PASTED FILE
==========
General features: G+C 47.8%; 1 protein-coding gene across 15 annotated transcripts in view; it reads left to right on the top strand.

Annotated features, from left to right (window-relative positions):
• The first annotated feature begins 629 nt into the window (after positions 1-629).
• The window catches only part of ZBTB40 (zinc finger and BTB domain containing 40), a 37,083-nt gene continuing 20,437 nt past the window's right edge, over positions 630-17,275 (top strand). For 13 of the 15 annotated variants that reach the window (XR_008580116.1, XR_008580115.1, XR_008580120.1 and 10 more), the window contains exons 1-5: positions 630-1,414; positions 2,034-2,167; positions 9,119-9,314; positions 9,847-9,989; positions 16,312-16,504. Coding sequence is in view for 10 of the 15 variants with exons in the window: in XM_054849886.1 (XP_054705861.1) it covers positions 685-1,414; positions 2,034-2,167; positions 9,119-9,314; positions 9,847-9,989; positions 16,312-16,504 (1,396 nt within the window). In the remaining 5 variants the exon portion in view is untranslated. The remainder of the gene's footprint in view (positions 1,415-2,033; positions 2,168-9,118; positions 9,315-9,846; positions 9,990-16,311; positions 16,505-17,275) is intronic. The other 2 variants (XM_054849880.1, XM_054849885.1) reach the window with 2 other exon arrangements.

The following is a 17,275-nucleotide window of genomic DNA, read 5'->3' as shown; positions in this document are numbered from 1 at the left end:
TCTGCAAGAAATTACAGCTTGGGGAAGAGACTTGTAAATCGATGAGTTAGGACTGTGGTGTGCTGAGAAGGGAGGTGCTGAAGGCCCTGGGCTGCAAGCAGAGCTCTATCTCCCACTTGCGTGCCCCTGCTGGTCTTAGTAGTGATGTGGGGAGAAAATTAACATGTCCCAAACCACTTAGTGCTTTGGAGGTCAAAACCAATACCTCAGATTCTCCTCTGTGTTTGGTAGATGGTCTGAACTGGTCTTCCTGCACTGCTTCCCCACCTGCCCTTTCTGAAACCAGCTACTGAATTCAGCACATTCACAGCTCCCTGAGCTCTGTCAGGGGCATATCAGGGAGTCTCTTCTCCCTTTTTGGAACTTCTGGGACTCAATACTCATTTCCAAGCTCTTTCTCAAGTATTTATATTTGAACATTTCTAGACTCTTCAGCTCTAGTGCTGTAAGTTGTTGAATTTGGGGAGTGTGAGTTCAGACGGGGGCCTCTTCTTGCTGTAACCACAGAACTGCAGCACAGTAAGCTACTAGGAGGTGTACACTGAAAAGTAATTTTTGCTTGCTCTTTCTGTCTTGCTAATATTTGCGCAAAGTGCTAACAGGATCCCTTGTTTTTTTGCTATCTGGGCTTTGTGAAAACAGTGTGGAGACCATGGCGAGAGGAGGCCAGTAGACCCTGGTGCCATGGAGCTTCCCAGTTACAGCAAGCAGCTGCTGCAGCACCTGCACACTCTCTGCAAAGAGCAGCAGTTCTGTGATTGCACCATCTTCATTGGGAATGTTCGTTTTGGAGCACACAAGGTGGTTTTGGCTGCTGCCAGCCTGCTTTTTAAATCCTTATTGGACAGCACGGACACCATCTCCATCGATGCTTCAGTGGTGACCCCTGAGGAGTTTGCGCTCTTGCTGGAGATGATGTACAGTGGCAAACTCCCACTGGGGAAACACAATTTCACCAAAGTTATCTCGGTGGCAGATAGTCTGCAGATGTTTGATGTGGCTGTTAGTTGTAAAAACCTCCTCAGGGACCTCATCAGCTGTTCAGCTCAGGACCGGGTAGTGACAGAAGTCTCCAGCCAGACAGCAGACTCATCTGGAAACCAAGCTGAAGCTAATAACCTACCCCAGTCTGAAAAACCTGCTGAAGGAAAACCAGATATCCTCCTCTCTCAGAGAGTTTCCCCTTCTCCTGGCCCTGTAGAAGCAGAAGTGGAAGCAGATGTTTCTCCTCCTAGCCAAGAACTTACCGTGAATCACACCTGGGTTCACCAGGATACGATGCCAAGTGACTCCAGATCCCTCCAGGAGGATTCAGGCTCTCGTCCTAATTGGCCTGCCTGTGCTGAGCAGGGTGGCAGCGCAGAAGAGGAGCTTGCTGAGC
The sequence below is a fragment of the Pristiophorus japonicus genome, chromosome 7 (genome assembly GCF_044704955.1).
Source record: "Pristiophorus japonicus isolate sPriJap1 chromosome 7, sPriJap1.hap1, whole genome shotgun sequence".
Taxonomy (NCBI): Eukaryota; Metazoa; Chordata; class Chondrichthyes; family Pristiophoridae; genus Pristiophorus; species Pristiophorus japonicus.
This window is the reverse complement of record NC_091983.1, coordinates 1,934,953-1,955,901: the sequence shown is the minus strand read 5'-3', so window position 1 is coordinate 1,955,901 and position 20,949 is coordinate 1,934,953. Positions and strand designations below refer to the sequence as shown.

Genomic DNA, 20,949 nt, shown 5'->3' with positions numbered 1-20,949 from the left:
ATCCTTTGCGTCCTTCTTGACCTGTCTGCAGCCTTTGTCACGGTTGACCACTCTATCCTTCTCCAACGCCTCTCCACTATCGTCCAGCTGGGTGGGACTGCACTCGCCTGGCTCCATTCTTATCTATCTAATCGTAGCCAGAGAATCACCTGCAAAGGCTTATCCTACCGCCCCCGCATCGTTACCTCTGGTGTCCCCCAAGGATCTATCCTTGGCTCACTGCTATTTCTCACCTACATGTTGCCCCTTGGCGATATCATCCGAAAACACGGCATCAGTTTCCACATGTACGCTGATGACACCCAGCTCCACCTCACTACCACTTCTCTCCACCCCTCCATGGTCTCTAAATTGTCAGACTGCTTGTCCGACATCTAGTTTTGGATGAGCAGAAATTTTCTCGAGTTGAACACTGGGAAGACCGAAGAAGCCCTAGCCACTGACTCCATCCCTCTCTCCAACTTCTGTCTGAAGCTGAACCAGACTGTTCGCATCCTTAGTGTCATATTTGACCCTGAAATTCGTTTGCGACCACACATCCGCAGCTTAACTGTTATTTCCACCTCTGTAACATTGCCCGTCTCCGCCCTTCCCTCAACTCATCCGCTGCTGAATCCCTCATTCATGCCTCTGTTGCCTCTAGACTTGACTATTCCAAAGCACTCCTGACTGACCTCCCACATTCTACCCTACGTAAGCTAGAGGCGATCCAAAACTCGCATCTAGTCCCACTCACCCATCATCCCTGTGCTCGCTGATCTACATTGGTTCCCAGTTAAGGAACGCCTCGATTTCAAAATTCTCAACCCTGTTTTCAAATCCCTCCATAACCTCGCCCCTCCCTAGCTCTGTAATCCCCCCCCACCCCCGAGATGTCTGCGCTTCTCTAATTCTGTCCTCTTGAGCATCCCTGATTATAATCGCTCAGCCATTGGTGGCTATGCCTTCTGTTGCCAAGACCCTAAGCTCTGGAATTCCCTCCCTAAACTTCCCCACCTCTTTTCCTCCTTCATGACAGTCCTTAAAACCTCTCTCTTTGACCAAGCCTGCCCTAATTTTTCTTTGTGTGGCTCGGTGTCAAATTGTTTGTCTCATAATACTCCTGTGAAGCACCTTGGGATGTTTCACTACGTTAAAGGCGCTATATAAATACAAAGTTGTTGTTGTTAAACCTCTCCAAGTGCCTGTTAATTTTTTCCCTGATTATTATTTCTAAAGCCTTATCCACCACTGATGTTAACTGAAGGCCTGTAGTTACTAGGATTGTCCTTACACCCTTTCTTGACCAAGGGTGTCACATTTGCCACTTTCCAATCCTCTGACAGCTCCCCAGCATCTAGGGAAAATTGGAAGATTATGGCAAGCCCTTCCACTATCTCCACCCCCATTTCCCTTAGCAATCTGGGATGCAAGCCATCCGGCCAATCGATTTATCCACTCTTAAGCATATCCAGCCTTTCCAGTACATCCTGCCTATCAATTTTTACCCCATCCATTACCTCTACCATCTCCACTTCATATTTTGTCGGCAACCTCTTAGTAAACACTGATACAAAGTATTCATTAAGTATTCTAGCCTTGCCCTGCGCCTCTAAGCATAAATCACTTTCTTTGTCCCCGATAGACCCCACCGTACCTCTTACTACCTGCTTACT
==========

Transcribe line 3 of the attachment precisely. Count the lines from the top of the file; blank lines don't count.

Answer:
• The first annotated feature begins 629 nt into the window (after positions 1-629).